If Austin wants to protect its residents from gentrification and displacement and remain both green and equitable, it cannot rely on the same system that put social and environmental goals at odds and generated deep social divides. It needs to go beyond mere increases in density, by implementing fair and non-speculative housing policies. Supported by initiatives like the equity overlay, city support of collective ownership could go a long way in this direction.

Featured image (top): “Recover and Discover” is the slogan for the so-called government-led revitalization of the East Austin district  The picture shows a mural painted for a district festival in the East 12th Street Business Corridor, promoted by the Austin Revitalization Authority, Huston-Tillotson University and the city’s Economic Development Department. Photo by Ralph Barrera, American-Statesman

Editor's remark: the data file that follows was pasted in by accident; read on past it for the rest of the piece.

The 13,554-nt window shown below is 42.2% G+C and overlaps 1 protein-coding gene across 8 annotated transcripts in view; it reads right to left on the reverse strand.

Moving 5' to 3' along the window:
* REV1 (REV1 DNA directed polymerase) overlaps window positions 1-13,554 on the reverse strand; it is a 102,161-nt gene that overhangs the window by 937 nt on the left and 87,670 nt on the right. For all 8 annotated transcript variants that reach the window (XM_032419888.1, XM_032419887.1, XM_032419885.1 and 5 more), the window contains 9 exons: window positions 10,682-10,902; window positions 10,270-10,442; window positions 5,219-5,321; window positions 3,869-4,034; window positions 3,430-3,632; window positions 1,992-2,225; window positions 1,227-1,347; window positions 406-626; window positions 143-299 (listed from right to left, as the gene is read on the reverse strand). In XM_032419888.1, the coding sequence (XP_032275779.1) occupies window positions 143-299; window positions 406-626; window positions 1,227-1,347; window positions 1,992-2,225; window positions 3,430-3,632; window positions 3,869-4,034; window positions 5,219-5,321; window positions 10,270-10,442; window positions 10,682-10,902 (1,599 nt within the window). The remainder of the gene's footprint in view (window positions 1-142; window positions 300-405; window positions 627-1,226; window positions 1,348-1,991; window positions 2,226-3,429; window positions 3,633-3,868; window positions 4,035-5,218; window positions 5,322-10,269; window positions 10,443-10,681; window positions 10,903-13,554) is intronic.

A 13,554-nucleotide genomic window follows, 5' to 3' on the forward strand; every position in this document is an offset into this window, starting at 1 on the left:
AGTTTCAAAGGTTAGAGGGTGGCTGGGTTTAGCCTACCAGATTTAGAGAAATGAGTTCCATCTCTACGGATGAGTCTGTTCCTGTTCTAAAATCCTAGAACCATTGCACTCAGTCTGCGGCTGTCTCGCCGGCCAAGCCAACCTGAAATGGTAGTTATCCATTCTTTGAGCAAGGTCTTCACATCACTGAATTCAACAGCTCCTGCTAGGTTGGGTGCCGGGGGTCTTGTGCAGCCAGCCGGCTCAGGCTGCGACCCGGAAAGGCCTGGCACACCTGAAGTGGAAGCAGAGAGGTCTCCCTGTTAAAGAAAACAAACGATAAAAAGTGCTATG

James Connolly is co-director of the Barcelona Lab for Urban Environmental Justice and Sustainability (BCNUEJ). He has a PhD in Urban Planning from Columbia University. His research explores how urban planning and policy serve as an arena for resolving social-ecological conflicts in cities.

Mateus Lira is a researcher at the Urban Transformation and Global Change Laboratory (TURBA), Universitat Oberta de Catalunya. He holds a dual MSc in International Cooperation in Urban Development from the Technische Universität Darmstadt and the Universitat Internacional de Catalunya. His current activist-research practice focuses on knowledge and learning within housing activism and collaborative housing initiatives.